By Teviah Moro

Politics is what often floats to the surface in the debate of how best to heal an ailing Lake Simcoe.
Behind the headlines, however, efforts to shore up scientific knowledge about the 725-square-kilometre lake are quietly shedding light on its fragile balance.
That was evident Thursday during a meeting of experts at Trent University for a conference exploring the Great Lakes.
Lake Simcoe, a sixth and junior partner in the mighty quintet, was the focus of 19 presentations from different agencies, universities and government ministries on the last day of the three-day 51st annual Conference on Great Lakes Research.
“We’re all listening to each other. Everybody’s pretty excited about this much interest,” Stephanie Guildford, an assistant professor at the University of Minnesota at Duluth, told The Packet & Times.
“What’s really exciting is that there’s so many people working and getting really good data,” added Guildford, who co-chaired the Lake Simcoe forum.
Still fragile and ever-changing, the lake shows signs of promise, scientists suggested in their talks.
Presentations covered a number of topics, some highly technical in nature, including trends in water chemistry, phosphorous, chlorophyll, groundwater seepage, thermal dynamics, cold-water fish and invasive species.
The lake is home to a variety of fish, including lake trout, lake herring, lake whitefish, burbot and scul- pin.
“By 1990, basically this cold-water community was on full life support,” David Evans, a researcher with Ontario’s Ministry of Natural Resources, said during his presentation.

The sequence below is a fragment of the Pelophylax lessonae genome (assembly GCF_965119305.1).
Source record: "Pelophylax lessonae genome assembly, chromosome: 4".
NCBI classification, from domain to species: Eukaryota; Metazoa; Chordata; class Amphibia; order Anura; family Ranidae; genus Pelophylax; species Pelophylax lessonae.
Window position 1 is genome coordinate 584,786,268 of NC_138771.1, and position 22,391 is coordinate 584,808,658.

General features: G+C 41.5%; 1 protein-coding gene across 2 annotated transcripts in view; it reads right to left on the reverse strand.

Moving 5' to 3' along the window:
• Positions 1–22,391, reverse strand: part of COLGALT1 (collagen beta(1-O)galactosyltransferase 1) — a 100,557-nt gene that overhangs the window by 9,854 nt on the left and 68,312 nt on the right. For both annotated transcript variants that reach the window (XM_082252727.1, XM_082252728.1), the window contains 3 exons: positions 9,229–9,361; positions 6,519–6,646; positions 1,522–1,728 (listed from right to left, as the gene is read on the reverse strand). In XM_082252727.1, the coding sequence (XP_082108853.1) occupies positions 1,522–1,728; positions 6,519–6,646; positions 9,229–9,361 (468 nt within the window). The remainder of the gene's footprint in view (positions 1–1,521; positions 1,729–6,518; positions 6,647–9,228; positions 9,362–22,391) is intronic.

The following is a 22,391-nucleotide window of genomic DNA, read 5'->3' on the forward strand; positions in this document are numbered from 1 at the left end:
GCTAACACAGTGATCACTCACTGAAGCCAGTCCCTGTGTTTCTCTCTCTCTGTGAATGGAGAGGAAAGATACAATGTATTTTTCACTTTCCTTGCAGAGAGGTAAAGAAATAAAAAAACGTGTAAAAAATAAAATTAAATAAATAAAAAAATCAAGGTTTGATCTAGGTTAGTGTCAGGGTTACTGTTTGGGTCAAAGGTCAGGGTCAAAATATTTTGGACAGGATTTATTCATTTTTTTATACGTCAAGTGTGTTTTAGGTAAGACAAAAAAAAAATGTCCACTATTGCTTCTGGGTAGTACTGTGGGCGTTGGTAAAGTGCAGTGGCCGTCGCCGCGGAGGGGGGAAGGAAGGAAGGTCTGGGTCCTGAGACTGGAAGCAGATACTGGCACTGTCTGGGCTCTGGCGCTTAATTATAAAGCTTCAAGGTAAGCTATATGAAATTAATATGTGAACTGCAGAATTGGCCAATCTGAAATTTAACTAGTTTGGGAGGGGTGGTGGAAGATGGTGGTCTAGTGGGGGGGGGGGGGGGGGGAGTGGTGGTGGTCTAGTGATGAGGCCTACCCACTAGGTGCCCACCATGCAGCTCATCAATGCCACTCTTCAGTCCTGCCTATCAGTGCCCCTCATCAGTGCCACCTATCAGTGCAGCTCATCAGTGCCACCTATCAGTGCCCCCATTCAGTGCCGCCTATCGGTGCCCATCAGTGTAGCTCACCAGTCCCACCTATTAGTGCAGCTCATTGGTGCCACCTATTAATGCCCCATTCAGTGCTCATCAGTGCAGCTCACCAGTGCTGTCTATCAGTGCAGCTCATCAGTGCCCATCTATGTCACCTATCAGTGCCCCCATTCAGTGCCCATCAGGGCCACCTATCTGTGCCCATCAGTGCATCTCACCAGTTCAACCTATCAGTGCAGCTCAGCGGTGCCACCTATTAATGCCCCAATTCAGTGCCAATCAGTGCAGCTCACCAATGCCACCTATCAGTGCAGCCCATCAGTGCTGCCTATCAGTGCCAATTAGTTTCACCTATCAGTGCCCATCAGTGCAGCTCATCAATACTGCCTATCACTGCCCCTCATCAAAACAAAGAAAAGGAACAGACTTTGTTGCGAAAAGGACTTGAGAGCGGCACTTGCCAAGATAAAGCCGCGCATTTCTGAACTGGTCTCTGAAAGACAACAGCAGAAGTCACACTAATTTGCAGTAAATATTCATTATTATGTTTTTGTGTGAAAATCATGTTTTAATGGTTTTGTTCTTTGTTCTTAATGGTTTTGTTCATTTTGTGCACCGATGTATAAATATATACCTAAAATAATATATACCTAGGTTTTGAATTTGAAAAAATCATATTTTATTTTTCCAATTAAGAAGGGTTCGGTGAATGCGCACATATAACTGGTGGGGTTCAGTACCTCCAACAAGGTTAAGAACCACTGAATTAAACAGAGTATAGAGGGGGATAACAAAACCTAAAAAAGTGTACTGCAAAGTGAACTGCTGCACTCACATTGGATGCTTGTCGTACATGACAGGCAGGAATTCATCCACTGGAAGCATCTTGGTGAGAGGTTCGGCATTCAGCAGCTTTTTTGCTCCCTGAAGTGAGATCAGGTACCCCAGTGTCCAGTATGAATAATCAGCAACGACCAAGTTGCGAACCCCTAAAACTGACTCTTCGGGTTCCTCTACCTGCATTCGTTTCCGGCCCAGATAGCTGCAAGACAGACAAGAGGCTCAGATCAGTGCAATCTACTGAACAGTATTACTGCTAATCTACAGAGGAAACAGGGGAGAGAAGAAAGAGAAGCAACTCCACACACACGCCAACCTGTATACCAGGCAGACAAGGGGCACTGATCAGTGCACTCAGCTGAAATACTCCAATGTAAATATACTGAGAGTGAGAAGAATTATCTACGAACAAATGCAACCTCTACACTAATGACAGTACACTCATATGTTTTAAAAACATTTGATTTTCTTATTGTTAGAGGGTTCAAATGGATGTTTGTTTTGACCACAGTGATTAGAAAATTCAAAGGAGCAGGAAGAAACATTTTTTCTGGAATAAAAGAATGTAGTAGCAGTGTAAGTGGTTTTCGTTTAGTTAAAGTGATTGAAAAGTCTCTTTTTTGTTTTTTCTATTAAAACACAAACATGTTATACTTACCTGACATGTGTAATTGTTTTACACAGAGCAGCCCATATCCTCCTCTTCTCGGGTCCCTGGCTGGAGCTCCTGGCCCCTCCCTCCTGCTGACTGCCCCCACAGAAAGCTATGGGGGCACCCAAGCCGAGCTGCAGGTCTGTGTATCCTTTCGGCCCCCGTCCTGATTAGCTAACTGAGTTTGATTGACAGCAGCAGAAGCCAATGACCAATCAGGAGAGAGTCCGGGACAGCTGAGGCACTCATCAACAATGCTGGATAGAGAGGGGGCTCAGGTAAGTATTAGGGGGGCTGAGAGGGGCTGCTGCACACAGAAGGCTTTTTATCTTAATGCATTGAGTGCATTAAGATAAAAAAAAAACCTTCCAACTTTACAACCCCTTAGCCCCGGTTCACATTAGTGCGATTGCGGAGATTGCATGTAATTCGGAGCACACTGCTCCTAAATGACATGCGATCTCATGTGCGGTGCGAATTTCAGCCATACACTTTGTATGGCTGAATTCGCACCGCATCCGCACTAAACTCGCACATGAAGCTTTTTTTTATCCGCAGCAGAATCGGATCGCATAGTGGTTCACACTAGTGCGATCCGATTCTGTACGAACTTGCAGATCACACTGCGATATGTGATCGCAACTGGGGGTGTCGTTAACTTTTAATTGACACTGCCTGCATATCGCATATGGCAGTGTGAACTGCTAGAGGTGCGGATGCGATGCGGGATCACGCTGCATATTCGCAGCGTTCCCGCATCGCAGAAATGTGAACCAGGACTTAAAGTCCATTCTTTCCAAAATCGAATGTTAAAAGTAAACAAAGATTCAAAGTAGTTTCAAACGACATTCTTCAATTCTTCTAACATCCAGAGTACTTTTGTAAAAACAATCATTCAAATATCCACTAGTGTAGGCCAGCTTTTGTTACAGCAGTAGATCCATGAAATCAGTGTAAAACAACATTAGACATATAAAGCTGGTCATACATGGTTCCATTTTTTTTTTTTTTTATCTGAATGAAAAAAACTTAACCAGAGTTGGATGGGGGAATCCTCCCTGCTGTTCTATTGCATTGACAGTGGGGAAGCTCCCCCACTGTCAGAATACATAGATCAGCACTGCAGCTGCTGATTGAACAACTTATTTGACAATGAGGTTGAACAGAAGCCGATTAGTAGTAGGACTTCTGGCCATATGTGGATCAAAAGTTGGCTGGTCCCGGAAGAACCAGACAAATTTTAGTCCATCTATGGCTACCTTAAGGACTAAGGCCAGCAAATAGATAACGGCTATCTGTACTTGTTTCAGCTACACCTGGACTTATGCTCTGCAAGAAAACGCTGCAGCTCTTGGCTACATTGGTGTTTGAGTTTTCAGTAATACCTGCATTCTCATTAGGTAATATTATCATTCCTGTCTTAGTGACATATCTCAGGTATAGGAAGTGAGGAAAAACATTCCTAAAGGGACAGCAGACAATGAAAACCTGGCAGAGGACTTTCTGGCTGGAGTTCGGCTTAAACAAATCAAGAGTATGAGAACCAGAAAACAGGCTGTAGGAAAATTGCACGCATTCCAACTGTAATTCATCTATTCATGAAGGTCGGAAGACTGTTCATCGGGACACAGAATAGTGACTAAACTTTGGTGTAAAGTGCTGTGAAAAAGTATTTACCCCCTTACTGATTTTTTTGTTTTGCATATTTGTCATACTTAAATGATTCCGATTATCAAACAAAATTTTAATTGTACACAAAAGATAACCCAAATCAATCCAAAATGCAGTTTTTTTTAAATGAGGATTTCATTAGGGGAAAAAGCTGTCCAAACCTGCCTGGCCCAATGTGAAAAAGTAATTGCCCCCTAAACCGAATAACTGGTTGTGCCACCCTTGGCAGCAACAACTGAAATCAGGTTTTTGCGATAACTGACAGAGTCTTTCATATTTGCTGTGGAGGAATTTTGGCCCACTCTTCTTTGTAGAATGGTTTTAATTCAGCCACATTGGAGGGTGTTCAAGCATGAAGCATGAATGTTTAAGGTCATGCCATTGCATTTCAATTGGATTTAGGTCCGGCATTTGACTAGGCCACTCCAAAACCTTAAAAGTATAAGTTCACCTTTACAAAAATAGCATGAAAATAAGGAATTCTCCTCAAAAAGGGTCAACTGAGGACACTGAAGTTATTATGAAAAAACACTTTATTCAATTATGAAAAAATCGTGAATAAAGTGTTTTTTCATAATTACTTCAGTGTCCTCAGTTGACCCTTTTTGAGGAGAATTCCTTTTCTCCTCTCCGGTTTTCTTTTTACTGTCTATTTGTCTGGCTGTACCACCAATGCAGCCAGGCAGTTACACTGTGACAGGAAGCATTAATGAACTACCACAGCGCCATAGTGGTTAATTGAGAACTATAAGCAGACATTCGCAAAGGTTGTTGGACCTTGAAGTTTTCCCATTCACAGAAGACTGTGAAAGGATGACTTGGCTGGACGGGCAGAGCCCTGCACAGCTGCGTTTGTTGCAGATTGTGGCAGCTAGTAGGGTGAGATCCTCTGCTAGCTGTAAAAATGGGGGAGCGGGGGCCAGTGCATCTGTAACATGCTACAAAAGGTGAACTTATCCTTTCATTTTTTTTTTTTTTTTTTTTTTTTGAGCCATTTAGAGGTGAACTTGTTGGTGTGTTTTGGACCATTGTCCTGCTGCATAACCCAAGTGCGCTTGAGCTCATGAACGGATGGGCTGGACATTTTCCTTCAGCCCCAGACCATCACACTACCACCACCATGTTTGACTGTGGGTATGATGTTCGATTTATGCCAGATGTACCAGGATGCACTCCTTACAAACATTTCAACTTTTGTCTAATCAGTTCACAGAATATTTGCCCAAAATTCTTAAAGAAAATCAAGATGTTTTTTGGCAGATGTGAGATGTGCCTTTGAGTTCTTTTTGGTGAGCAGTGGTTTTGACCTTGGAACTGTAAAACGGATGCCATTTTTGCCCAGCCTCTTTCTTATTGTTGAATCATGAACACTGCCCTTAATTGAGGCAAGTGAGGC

Because cold-water species stopped reproducing naturally, the ministry started stocking the lake with fish.
Simcoe’s water quality has suffered from reduced levels of dissolved oxygen and rampant algae and plant growth, due mainly to the loading of phosphorous, a substance that makes its way into the lake via a number of sources, including fertilizers and detergents.
In turn, algae decays and sucks oxygen from the water as it breaks down.
Oddly enough, there’s evidence that the notorious invasive zebra mussel has worked to improve the clarity of the water, Evans noted. Monitoring conducted by the Lake Simcoe Fisheries Assessment Unit has shown certain species that didn’t reproduce before started to do so in 2003.
“It’s way better than it used to be,” Guildford, a Canadian from Halifax, said of Lake Simcoe, which is home to more than 50 species of fish.
The lake suffered a particularly dark period when area pioneers started clearing land and farming right down to the shoreline, causing erosion and dumping of run-off.
“There weren’t nearly as many people, but they were certainly farming intensively and (there was) certainly no sewage treatment,” Guildford said. “And then industry built over time.”
She noted government policies and community action have encouraged better farming practices and set limits on phosphorous loading.
The Ontario Liberals have backed introducing a bill that would create an act to protect Lake Simcoe.
“We might see an act introduced in the legislature yet this spring,” said Simcoe North MPP Garfield Dunlop.
The Progressive Conservative, who first floated the idea of enshrining the protection of the lake in legislation, said it could take a year to pass through Queen’s Park.
“In the end, I’m very pleased on what we did on that. Now it’s a priority,” Dunlop said.
The province has created a panel of scientists to help advise it on the lake.
Dunlop said $850,000 in provincial funds and $30 million in federal money is only a start to implement any future legislation.
Though hopeful for the future, Guildford said warming trends, invasive species and population growth all present threats to the lake.
In the next 25 years, 250,000 more people are expected to move to Simcoe County alone, fuelling more development pressure around the lake.
In the meantime, the brain trust will keep working.
“I’m reckoning that, in the future, we’ll be reading a Lake Simcoe case study as an example of best practices being applied in trying to improve the lake,” Guildford said.